Tag Archive | wild horses

Last of the Wild Horses Book Review

Sorry that there’s no picture available.  Last of the Wild Horses is a great read for any horse lover.  It sketches the wild horse and goes from the Sable Island ponies to the wild mustang of North America.  With full color photos and informative interesting text, this book will be a great addition to your library.

The Spotty Appaloosa

Paintings of horses with spots have gone back as far as Ancient Greece, Persia, and the Chinese Han Dynasty.  The Spanish obtained horses through trading with other European countries.  It has been said that 16 spotted horses were brought to Mexico by Cortez.   When the Appaloosa horse was not popular any more with the courts of Europe, they were shipped off to Mexico and America.  Enter the Nez Perce Indians.  These expert horse breeders took the Appaloosa and carefully bred it to bring out the best in the breed as well as the Appaloosa’s distinctive coloring.  There are many of these horses in the world today.

Here is a chart of the Appaloosa’s coat patterns:

Pattern Description Image
Spots General term that refers to a horse that has white or dark spots over all or a portion of its body. Appaloosa (DSC00229).jpg
Blanket or snowcap A solid white area normally over, but not limited to, the hip area with a contrasting base color. SnowflakeCrop.jpg
Blanket with spots A white blanket which has dark spots within the white. The spots are usually the same color as the horse’s base color. Appaloosa46-2.jpg
Leopard A white horse with dark spots that flow out over the entire body. Considered an extension of a blanket to cover the whole body. Appaloosa stallion.JPG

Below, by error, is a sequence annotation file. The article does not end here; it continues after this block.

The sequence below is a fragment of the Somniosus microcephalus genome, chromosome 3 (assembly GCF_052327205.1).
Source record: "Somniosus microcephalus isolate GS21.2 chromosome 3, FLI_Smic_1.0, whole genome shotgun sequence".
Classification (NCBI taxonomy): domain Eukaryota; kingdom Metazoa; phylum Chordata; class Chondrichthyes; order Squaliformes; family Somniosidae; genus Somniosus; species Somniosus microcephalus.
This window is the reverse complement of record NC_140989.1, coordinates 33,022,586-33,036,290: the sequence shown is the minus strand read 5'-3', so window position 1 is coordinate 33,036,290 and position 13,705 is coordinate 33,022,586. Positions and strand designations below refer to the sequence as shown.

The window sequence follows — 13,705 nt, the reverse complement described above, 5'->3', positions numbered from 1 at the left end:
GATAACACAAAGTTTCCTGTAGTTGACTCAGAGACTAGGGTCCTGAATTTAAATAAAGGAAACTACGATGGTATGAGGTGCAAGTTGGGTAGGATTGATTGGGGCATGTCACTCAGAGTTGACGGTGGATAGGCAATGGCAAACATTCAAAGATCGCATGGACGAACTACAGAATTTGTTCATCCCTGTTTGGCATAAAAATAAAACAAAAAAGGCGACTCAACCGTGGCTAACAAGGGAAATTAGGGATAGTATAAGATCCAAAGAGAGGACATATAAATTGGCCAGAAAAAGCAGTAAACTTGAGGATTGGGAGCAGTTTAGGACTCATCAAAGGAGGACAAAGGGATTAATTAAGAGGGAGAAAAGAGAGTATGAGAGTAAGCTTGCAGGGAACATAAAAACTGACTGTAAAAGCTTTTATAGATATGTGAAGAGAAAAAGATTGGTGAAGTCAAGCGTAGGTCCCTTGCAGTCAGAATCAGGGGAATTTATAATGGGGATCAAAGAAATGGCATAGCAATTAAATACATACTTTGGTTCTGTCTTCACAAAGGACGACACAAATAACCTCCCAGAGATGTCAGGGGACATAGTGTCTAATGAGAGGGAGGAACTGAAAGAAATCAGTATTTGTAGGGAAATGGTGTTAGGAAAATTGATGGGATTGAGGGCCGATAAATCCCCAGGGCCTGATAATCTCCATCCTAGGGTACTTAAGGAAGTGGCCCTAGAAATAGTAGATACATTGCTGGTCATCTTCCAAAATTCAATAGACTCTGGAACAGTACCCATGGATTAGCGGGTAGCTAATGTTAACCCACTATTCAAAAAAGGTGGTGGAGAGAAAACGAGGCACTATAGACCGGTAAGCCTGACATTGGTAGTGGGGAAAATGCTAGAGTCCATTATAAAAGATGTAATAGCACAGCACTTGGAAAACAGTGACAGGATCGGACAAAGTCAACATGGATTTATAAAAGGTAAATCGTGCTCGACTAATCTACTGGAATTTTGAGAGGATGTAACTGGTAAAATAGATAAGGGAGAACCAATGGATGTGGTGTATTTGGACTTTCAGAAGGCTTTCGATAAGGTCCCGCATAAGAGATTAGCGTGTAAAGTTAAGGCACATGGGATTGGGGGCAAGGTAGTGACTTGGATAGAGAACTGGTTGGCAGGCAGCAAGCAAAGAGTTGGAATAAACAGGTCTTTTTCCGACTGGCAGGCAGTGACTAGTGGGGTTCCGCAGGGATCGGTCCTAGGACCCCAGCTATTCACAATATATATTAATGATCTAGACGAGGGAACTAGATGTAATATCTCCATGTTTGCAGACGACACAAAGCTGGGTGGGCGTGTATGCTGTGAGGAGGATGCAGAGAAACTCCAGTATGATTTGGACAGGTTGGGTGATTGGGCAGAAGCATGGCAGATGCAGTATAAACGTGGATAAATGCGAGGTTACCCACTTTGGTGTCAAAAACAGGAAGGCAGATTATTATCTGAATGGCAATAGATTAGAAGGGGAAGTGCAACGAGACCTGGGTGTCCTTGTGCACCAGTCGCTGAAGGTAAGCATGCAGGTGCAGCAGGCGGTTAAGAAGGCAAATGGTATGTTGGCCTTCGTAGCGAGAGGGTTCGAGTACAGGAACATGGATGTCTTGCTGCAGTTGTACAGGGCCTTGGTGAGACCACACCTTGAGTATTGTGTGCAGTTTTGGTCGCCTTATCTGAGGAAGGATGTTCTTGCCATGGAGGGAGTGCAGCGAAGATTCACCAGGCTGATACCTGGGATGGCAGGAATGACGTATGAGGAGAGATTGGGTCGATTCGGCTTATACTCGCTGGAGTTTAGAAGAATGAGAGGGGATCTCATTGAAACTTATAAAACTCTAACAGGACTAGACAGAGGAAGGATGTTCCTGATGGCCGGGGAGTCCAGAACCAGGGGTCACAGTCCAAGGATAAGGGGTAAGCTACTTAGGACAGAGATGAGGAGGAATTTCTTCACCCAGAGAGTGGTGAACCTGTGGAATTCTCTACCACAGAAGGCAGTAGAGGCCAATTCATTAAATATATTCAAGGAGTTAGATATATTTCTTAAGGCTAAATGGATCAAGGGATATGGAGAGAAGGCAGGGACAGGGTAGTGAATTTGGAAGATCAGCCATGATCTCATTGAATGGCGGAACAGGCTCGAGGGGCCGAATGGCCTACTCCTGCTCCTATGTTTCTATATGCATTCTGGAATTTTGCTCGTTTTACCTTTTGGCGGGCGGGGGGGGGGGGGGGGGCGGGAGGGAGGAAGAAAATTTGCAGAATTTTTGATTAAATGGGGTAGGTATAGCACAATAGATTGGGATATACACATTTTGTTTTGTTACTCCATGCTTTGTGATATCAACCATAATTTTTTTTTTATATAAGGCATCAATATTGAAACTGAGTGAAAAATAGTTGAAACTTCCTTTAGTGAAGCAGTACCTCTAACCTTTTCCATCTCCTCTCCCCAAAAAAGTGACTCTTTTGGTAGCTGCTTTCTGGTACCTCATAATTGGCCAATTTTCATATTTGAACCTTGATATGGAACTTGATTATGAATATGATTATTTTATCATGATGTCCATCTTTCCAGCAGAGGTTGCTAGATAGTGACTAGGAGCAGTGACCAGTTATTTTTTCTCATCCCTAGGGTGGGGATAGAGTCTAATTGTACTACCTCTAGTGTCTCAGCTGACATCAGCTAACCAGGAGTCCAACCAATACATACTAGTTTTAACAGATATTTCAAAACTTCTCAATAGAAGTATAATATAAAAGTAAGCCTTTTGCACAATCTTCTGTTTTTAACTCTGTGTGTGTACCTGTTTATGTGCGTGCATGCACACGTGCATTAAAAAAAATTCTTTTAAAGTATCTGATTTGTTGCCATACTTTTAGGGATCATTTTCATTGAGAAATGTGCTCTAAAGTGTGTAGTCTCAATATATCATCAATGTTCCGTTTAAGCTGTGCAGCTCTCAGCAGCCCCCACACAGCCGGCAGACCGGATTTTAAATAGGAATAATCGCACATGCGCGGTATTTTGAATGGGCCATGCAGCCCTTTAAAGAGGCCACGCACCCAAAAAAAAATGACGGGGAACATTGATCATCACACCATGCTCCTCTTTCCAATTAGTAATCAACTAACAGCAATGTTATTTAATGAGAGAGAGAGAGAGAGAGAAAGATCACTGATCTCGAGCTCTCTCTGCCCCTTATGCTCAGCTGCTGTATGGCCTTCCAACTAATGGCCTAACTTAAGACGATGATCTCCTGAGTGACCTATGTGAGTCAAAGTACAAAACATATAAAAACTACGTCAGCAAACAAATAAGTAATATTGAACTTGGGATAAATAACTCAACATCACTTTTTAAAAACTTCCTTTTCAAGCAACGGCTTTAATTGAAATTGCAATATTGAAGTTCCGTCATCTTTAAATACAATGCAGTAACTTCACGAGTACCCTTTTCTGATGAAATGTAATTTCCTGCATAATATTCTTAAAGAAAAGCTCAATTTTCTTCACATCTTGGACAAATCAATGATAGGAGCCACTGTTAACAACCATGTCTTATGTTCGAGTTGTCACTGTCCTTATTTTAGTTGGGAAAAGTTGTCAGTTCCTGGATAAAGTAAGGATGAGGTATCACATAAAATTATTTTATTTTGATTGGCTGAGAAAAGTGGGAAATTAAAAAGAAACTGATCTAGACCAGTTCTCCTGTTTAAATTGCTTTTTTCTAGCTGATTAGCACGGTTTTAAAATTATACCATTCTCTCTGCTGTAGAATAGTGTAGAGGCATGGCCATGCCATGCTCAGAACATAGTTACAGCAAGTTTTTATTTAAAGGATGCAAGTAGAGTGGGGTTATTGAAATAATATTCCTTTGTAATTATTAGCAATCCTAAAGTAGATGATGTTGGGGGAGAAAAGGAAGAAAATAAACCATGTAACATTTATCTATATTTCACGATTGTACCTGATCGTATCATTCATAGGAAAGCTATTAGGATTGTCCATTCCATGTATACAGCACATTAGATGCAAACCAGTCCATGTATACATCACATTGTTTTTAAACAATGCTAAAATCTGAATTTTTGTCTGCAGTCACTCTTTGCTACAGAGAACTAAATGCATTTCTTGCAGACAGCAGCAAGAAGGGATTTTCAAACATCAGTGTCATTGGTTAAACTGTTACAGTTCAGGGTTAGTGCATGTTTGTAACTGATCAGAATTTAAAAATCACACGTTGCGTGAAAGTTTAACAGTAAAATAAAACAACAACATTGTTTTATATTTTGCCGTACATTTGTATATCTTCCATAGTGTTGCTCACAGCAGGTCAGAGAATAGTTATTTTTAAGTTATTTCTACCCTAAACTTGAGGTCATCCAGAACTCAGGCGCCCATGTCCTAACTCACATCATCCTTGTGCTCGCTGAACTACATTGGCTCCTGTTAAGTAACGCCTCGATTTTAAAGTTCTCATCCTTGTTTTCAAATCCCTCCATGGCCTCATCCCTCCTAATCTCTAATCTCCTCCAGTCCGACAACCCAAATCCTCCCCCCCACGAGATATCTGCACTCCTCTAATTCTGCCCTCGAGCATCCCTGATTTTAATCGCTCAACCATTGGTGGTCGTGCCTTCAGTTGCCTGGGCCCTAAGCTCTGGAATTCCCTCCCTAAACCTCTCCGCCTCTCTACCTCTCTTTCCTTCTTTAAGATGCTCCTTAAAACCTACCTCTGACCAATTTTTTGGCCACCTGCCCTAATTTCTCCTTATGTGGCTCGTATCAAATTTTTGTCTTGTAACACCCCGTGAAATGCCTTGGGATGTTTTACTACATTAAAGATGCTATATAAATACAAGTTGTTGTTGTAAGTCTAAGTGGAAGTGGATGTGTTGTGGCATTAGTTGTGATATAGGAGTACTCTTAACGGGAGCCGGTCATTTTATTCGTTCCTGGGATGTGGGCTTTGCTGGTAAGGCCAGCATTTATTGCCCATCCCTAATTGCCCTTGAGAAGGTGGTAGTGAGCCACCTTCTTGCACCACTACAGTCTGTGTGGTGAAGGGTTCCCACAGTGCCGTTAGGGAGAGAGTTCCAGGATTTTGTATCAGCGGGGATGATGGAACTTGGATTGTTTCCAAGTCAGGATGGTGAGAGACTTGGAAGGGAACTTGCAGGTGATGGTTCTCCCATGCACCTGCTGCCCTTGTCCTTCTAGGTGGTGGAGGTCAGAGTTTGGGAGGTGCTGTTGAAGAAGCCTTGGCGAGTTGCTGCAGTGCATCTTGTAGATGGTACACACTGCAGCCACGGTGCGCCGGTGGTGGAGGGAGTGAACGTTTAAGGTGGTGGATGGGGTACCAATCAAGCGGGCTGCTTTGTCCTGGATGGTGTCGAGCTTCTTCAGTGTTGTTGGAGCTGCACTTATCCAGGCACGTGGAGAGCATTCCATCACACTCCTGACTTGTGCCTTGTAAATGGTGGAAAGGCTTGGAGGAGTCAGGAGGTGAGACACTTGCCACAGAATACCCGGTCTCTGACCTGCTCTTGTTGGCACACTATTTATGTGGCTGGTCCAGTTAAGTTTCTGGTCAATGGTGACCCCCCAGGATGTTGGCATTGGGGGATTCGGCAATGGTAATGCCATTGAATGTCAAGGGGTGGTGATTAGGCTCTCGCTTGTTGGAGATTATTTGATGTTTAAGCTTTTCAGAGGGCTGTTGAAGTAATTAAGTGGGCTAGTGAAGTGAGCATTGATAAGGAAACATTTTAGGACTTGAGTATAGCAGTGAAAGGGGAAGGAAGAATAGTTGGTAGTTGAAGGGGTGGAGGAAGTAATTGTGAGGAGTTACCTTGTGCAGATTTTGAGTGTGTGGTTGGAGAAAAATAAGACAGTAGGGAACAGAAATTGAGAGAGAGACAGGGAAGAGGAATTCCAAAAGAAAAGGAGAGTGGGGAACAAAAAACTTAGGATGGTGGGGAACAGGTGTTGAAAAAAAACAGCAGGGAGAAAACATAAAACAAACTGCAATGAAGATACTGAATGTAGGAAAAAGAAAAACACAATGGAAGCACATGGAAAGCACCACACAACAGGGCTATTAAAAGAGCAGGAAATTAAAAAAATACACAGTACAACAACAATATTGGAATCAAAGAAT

Few spot leopard A mostly white horse with a bit of color remaining around the flank, neck and head. Shiny fewspot.jpg
Snowflake A horse with white spots, flecks, on a dark body. Typically the white spots increase in number and size as the horse ages. AppaloosaSnowflakes.jpg
Appaloosa, roan, marble
or varnish roan
A distinct version of the leopard complex. Intermixed dark and light hairs with lighter colored area on the forehead, jowls and frontal bones of the face, over the back, loin and hips. Darker areas may appear along the edges of the frontal bones of the face as well and also on the legs, stifle, above the eye, point of the hip and behind the elbow. The dark points over bony areas are called “varnish marks” and distinguish this pattern from a traditional roan. Flurrie 3.jpg
Mottled A fewspot leopard that is completely white with only mottled skin showing. Appyfoal.jpg
Roan blanket or Frost Horses with roaning over the croup and hips. The blanket normally occurs over, but is not limited to, the hip area. Standing Apaloosa.jpg
Roan blanket with spots A horse with a roan blanket that has white and/or dark spots within the roan area. LeopardHorse.jpg

This was such an excellent chart I just had to have it.  I got it from Wikipedia.

Herd Your Horses!

Yesterday, I talked about a virtual horse game.  Today, I’ll talk about a horse board game.  Herd your Horses is a game that actually can be played multiple ways.  In one game, you are a wild lead mare trying to bring your herd to safety.  In the other two, you pretend you are a rancher with horses to protect in different ways.  There are also some games for single players.  Includes beautiful cards with horses painted on them and some information about the different breeds.

The Hardy Mustang

The Mustang is a wild horse with a free spirit.  It is wild and for the most part ugly.

The Mustangs are thought to be descened from the Spanish horses that Cortés brought to the new world.  Through years of inbreeding and harsh weather and treatment, the Mustang became a stunted, little, for the most part, drab horse.  The North American Indians caught many of the wild horses and tamed them.  Since, the Indians wanted swift horses, they tried to improve the breed with some success.

In the 1800’s, ranchers, who also wanted better horses, shot the dominant stallions in the mustang herds and replaced them with better quality animals.  This experiment had little success though.

Then in the 1900’s people started capturing and selling Mustangs for food and the army.  Slaughtering them became normal.  Then a courageous woman nicknamed “Wild Horse Annie” started fighting for the Mustangs.  She succeeded, and an act called ‘The Free-Roaming Horse and Burro act of1971″ was passed protecting all wild horses.

Today, most Mustangs still roam in their natural habitat.

The Nevada quarter featuring the Mustang.

 

A Mustang herd